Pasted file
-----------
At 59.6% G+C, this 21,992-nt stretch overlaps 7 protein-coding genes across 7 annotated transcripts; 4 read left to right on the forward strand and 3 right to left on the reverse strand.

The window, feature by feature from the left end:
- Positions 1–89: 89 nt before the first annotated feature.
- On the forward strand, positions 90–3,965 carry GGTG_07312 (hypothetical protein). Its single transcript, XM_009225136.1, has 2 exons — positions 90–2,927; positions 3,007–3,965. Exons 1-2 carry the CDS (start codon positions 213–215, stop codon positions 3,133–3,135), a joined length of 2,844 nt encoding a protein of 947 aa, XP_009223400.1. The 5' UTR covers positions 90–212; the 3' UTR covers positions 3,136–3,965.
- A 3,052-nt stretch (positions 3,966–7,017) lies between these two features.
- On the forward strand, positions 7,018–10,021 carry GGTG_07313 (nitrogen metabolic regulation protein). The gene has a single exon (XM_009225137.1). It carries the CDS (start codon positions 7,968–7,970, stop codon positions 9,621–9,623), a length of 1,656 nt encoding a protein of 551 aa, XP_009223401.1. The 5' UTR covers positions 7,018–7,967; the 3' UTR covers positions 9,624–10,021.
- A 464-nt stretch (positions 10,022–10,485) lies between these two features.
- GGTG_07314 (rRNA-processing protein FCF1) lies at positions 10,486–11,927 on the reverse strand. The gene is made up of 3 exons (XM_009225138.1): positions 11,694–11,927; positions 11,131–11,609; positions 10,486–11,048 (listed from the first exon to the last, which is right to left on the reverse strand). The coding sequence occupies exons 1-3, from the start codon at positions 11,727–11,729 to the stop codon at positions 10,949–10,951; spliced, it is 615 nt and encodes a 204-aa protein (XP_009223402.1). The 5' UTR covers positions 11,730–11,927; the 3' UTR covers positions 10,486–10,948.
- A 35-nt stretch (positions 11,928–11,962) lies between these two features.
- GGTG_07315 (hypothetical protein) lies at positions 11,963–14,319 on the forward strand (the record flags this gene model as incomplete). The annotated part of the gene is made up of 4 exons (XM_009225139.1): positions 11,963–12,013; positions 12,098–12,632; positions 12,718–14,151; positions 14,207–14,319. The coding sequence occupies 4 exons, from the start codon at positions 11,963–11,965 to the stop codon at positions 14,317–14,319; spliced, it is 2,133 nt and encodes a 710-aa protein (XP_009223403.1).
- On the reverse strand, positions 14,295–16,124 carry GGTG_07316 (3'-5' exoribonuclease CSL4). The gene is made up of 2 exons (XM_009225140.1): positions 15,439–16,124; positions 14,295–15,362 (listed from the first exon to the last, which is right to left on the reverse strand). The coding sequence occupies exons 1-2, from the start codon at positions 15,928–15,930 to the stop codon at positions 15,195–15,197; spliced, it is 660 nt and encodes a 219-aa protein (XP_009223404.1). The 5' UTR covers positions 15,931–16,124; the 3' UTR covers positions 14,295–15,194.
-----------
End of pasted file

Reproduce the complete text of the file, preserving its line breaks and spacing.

At 59.6% G+C, this 21,992-nt stretch overlaps 7 protein-coding genes across 7 annotated transcripts; 4 read left to right on the forward strand and 3 right to left on the reverse strand.

The window, feature by feature from the left end:
- Positions 1–89: 89 nt before the first annotated feature.
- On the forward strand, positions 90–3,965 carry GGTG_07312 (hypothetical protein). Its single transcript, XM_009225136.1, has 2 exons — positions 90–2,927; positions 3,007–3,965. Exons 1-2 carry the CDS (start codon positions 213–215, stop codon positions 3,133–3,135), a joined length of 2,844 nt encoding a protein of 947 aa, XP_009223400.1. The 5' UTR covers positions 90–212; the 3' UTR covers positions 3,136–3,965.
- A 3,052-nt stretch (positions 3,966–7,017) lies between these two features.
- On the forward strand, positions 7,018–10,021 carry GGTG_07313 (nitrogen metabolic regulation protein). The gene has a single exon (XM_009225137.1). It carries the CDS (start codon positions 7,968–7,970, stop codon positions 9,621–9,623), a length of 1,656 nt encoding a protein of 551 aa, XP_009223401.1. The 5' UTR covers positions 7,018–7,967; the 3' UTR covers positions 9,624–10,021.
- A 464-nt stretch (positions 10,022–10,485) lies between these two features.
- GGTG_07314 (rRNA-processing protein FCF1) lies at positions 10,486–11,927 on the reverse strand. The gene is made up of 3 exons (XM_009225138.1): positions 11,694–11,927; positions 11,131–11,609; positions 10,486–11,048 (listed from the first exon to the last, which is right to left on the reverse strand). The coding sequence occupies exons 1-3, from the start codon at positions 11,727–11,729 to the stop codon at positions 10,949–10,951; spliced, it is 615 nt and encodes a 204-aa protein (XP_009223402.1). The 5' UTR covers positions 11,730–11,927; the 3' UTR covers positions 10,486–10,948.
- A 35-nt stretch (positions 11,928–11,962) lies between these two features.
- GGTG_07315 (hypothetical protein) lies at positions 11,963–14,319 on the forward strand (the record flags this gene model as incomplete). The annotated part of the gene is made up of 4 exons (XM_009225139.1): positions 11,963–12,013; positions 12,098–12,632; positions 12,718–14,151; positions 14,207–14,319. The coding sequence occupies 4 exons, from the start codon at positions 11,963–11,965 to the stop codon at positions 14,317–14,319; spliced, it is 2,133 nt and encodes a 710-aa protein (XP_009223403.1).
- On the reverse strand, positions 14,295–16,124 carry GGTG_07316 (3'-5' exoribonuclease CSL4). The gene is made up of 2 exons (XM_009225140.1): positions 15,439–16,124; positions 14,295–15,362 (listed from the first exon to the last, which is right to left on the reverse strand). The coding sequence occupies exons 1-2, from the start codon at positions 15,928–15,930 to the stop codon at positions 15,195–15,197; spliced, it is 660 nt and encodes a 219-aa protein (XP_009223404.1). The 5' UTR covers positions 15,931–16,124; the 3' UTR covers positions 14,295–15,194.